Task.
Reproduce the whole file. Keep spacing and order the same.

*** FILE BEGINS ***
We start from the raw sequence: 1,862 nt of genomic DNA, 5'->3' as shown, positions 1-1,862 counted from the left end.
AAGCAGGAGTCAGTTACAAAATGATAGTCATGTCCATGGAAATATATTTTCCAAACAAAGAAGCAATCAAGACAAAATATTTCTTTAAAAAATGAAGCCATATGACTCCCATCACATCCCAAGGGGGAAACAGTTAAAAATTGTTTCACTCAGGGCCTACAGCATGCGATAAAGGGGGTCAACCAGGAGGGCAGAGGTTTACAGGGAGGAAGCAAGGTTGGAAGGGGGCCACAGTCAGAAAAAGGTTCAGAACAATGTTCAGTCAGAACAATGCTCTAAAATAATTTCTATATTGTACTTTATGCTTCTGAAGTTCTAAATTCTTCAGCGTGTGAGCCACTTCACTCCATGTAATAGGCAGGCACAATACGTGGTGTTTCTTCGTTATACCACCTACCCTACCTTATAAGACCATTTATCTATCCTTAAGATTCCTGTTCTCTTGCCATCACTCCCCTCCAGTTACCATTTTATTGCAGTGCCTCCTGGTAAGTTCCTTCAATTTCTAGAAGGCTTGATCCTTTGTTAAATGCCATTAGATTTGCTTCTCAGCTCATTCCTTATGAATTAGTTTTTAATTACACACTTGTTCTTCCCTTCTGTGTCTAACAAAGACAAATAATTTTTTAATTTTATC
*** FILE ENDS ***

We start from the raw sequence: 1,862 nt of genomic DNA, 5'->3' as shown, positions 1-1,862 counted from the left end.
AAGCAGGAGTCAGTTACAAAATGATAGTCATGTCCATGGAAATATATTTTCCAAACAAAGAAGCAATCAAGACAAAATATTTCTTTAAAAAATGAAGCCATATGACTCCCATCACATCCCAAGGGGGAAACAGTTAAAAATTGTTTCACTCAGGGCCTACAGCATGCGATAAAGGGGGTCAACCAGGAGGGCAGAGGTTTACAGGGAGGAAGCAAGGTTGGAAGGGGGCCACAGTCAGAAAAAGGTTCAGAACAATGTTCAGTCAGAACAATGCTCTAAAATAATTTCTATATTGTACTTTATGCTTCTGAAGTTCTAAATTCTTCAGCGTGTGAGCCACTTCACTCCATGTAATAGGCAGGCACAATACGTGGTGTTTCTTCGTTATACCACCTACCCTACCTTATAAGACCATTTATCTATCCTTAAGATTCCTGTTCTCTTGCCATCACTCCCCTCCAGTTACCATTTTATTGCAGTGCCTCCTGGTAAGTTCCTTCAATTTCTAGAAGGCTTGATCCTTTGTTAAATGCCATTAGATTTGCTTCTCAGCTCATTCCTTATGAATTAGTTTTTAATTACACACTTGTTCTTCCCTTCTGTGTCTAACAAAGACAAATAATTTTTTAATTTTATC